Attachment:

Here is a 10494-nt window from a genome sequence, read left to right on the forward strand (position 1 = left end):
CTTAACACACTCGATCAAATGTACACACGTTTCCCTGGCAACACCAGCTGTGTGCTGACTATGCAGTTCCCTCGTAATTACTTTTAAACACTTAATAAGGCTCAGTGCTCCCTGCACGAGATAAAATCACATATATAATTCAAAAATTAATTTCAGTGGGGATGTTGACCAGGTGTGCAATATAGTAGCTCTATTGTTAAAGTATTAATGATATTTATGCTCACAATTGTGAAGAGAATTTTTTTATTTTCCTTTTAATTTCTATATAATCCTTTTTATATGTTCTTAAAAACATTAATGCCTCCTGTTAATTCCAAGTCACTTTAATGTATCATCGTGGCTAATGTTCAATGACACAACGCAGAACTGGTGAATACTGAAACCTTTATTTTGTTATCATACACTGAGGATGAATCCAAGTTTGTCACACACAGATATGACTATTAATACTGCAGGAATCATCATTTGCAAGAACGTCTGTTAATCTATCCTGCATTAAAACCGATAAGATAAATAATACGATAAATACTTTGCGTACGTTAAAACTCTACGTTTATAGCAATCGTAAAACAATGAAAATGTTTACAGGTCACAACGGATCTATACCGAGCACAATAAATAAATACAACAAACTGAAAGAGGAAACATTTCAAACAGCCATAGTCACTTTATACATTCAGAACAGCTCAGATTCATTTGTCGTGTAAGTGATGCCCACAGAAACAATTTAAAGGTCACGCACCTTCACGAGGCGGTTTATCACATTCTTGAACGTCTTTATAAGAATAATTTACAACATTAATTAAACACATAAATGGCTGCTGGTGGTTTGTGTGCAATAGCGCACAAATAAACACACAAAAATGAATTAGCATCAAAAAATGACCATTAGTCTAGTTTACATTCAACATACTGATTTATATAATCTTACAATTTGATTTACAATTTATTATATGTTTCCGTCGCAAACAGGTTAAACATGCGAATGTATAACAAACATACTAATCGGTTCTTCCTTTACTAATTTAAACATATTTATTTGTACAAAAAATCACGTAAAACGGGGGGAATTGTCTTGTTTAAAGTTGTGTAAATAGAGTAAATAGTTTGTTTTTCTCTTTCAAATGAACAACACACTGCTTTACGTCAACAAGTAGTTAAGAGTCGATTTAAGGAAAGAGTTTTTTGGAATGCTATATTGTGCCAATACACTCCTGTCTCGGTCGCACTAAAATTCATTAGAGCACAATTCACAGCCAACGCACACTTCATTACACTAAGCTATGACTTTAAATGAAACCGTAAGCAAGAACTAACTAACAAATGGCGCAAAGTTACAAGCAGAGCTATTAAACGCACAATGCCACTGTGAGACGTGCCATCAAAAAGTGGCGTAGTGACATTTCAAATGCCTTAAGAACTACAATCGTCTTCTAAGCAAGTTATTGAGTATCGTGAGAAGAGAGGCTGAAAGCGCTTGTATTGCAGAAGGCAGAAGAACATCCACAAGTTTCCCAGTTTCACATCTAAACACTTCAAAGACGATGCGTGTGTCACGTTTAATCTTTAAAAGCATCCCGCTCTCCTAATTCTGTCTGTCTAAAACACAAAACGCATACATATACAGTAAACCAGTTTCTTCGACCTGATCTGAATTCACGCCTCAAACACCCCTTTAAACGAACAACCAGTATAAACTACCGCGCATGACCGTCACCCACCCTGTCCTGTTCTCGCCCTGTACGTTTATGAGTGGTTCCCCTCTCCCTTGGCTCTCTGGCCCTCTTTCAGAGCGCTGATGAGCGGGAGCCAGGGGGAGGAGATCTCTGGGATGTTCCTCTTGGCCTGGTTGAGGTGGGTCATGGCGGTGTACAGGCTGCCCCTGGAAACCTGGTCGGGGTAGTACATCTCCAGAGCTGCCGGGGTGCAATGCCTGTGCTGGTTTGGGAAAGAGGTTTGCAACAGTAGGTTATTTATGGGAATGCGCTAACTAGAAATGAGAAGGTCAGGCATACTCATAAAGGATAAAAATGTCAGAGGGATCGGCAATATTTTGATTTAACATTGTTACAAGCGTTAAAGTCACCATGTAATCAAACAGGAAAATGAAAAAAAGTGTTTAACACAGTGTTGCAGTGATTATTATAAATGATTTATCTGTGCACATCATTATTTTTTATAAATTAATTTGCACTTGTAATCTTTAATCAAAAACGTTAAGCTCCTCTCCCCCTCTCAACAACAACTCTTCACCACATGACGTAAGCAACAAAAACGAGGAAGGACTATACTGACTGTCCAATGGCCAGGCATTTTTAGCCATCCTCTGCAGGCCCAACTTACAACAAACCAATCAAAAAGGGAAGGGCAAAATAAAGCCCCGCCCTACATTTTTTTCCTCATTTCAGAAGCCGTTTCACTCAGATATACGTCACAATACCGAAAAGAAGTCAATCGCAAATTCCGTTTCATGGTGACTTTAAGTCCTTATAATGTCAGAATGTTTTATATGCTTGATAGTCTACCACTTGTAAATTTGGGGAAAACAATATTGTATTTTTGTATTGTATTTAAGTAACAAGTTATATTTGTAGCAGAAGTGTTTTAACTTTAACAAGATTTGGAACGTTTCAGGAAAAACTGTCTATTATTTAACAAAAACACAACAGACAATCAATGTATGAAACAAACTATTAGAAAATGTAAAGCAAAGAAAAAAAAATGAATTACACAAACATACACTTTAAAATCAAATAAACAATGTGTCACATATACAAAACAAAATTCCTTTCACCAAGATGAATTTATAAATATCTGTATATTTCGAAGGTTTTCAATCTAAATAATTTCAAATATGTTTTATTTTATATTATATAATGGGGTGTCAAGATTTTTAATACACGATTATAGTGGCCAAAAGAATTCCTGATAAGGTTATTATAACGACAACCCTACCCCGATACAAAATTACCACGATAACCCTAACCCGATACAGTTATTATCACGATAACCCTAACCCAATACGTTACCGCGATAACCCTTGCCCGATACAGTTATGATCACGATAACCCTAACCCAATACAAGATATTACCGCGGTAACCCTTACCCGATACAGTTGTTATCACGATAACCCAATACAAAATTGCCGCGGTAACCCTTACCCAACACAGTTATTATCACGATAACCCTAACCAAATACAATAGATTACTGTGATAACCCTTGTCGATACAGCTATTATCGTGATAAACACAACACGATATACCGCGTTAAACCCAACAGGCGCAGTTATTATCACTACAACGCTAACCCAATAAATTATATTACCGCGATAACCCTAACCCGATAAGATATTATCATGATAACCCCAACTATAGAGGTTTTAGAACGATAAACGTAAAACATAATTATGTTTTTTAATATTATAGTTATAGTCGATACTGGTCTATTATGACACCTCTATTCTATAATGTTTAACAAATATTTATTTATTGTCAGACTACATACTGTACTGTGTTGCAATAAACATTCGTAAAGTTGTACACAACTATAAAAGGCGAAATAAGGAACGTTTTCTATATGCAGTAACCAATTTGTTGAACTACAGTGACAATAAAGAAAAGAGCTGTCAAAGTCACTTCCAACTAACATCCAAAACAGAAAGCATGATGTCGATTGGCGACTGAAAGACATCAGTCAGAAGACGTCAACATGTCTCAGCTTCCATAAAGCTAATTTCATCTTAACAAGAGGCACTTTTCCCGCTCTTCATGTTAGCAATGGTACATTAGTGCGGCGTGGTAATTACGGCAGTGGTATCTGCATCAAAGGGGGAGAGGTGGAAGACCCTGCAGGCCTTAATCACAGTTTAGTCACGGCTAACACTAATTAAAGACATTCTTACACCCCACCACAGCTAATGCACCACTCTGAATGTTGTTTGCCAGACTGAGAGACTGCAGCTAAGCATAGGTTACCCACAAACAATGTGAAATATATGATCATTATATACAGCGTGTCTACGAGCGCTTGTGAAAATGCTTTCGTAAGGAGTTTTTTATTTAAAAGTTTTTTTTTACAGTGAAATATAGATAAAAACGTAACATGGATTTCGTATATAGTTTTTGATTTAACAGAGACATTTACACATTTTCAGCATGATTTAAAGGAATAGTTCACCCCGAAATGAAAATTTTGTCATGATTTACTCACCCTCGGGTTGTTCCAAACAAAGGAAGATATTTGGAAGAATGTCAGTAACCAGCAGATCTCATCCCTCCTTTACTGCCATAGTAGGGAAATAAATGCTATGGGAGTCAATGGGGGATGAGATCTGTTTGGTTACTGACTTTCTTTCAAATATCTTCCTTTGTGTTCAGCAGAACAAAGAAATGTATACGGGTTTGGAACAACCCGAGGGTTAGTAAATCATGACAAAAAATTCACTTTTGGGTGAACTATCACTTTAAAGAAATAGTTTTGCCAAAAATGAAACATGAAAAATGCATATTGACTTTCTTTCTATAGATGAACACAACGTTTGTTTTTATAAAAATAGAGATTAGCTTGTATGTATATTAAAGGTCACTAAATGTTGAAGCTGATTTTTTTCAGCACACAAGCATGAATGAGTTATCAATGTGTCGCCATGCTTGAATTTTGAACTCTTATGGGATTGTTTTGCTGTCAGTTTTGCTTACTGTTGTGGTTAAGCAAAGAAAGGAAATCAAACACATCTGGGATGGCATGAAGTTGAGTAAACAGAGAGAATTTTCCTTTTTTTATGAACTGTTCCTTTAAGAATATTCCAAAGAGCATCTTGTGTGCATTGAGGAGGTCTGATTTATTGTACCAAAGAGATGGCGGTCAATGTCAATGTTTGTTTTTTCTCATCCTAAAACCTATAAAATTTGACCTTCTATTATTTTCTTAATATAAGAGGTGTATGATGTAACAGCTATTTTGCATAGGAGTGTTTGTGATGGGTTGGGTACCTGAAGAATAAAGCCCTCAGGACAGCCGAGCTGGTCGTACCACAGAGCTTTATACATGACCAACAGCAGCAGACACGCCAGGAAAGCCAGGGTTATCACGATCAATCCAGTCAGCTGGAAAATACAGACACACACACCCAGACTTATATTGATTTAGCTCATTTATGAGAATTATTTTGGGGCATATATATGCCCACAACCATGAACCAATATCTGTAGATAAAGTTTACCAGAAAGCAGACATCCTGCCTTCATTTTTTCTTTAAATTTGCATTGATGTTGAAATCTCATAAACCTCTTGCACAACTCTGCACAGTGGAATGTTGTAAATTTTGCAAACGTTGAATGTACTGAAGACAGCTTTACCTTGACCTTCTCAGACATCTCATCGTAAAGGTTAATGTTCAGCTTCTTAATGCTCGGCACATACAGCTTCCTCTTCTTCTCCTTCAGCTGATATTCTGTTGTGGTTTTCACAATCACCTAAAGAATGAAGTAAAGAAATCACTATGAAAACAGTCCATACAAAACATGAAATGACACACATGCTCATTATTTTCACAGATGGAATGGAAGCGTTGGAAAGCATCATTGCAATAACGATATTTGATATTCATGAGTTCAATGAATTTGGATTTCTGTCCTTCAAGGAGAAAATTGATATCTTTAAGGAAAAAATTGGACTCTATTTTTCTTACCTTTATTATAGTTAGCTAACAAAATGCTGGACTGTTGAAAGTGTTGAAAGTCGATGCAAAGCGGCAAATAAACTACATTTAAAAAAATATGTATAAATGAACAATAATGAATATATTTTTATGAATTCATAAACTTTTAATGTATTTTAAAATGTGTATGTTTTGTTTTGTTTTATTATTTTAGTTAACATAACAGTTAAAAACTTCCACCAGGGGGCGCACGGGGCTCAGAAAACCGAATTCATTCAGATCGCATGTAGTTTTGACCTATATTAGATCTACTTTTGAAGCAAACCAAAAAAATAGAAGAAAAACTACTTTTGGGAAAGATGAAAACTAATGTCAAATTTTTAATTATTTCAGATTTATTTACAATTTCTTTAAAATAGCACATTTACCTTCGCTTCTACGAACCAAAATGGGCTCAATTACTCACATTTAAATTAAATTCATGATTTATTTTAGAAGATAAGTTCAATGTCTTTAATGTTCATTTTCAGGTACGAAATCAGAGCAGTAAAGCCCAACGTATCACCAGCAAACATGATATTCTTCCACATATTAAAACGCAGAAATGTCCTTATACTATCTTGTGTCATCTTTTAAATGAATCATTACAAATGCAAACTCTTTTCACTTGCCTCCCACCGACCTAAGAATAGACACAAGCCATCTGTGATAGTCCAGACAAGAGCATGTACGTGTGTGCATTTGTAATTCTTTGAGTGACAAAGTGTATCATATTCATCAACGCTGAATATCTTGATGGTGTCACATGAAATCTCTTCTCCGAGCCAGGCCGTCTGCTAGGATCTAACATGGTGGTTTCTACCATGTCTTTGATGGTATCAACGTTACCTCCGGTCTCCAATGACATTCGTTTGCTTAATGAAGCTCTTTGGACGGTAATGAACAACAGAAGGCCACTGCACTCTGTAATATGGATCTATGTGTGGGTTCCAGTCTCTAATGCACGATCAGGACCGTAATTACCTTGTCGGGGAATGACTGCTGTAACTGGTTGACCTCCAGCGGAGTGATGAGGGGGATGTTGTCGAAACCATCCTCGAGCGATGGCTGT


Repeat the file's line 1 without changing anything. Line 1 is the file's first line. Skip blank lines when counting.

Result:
Here is a 10494-nt window from a genome sequence, read left to right on the forward strand (position 1 = left end):